Preserving an Archaeological Landscape in Southern Arizona
The spirit of community empowers new legislation to expand Casa Grande Ruins National Monument. Located about an hour south of Phoenix, the monument preserves and interprets an important portion of an ancient Sonoran Desert landscape once inhabited by a community of farmers, builders, and artisans known as the Hohokam. These people built the Casa Grande, a four-story adobe structure that dates to the 1300s.
A bipartisan group of Arizona Representatives—Paul Gosar (R-4), Ann Kirkpatrick (D-1), Raúl Grijalva (D-3), and Ed Pastor (D-7)—introduced the legislation on June 26, 2013. It is clear that these cosponsors truly listened to the Gila River Indian Community, whose ancestors built the remarkable structure, and to the nearby modern communities of Coolidge and Florence, Arizona. All three communities expressed unanimous support for the proposed boundary expansion. Each derives economic benefit from the 70,000 people who experience the Casa Grande each year—and an expanded national monument should bring even more visitors.
The Casa Grande has long commanded attention and welcomed visitors from afar. Jesuit missionary Father Eusebio Francisco Kino was the first European to see the structure, in 1694. He mentioned thirteen smaller houses nearby that were “somewhat more dilapidated.” Three years later, Kino returned with a military companion, Captain Manje. Manje, too, interpreted the surrounding ruins as evidence of a once-major city, a place where people had knowledge of governance. He described the impressive irrigation canal that nearly encircled the Casa Grande community as further evidence of his conclusion.
Twentieth-century archaeological research firmly established the astonishing true scale of this ancient community. The Casa Grande was the center of an ancient town at the terminus of a 22-mile-long irrigation canal that was flanked by other, smaller settlements every three or four miles. The expansion plan seeks to add one of these, a site known as Adamsville, into the Casa Grande National Monument. And before Casa Grande, there was the Grewe site. Archaeologists consider this settlement to be the ancestor of the one at Casa Grande. Much of it lies east of the current monument, preserved below plowed fields. This would be included in the boundary expansion, as well.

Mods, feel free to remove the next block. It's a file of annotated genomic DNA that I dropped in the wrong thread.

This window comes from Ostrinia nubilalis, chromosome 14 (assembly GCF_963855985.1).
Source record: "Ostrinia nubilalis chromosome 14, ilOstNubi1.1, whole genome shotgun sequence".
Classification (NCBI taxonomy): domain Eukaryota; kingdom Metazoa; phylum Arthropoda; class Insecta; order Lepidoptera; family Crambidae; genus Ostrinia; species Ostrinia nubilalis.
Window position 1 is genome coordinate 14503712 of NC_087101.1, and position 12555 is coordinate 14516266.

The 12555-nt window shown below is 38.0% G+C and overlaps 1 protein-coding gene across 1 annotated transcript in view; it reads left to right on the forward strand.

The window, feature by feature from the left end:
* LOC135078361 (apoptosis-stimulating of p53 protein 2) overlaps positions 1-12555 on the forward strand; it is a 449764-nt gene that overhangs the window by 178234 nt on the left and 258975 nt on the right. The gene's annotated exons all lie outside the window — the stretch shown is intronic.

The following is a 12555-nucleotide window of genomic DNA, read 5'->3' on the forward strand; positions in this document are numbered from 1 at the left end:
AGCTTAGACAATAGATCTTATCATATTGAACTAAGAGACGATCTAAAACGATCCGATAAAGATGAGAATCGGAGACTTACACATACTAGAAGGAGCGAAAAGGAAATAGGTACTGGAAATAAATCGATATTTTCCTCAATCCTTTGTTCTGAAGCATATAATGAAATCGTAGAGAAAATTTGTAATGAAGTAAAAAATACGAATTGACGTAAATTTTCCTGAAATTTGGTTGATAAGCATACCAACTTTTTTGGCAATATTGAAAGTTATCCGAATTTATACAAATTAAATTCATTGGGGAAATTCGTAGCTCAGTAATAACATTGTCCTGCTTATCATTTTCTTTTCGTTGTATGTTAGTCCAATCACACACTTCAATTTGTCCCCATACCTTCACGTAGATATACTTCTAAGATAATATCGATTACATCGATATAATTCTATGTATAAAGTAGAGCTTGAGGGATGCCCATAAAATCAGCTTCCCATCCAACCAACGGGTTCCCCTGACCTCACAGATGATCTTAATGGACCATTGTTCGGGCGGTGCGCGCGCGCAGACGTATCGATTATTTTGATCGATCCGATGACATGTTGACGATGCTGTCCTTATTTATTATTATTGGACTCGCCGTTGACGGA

In the late nineteenth century, members of the nation’s young, but growing, preservation community were quick to perceive the threat that westward expansion posed to the Casa Grande. Their campaign to protect the site succeeded in 1892, when President Benjamin Harrison designated 480 acres as the nation’s first archaeological reserve. Now, more than a century later, the bipartisan legislation represents a critical opportunity to broaden that protection. Although modern development has destroyed so many of the archaeological traces of the Hohokam along the Salt and Gila Rivers, places such as Casa Grande, Grewe, and Adamsville remain. An expanded Casa Grande National Monument would better represent the diversity of Hohokam culture and accomplishments—through time and across the landscape—and it would help archaeologists interpret that story for the public.
The nonprofit Archaeology Southwest appeals to the spirit of the Preservation Archaeology community to strongly advocate for a “grander” Casa Grande Ruins National Monument. They are offering a free download of a 2009 issue of Archaeology Southwest Magazine to help people become better informed about the Casa Grande. They also highlight other actions that you can take to support this effort.
Many thanks to William H. Doelle, President and CEO of the nonprofit Archaeology Southwest, for this featured landscape report.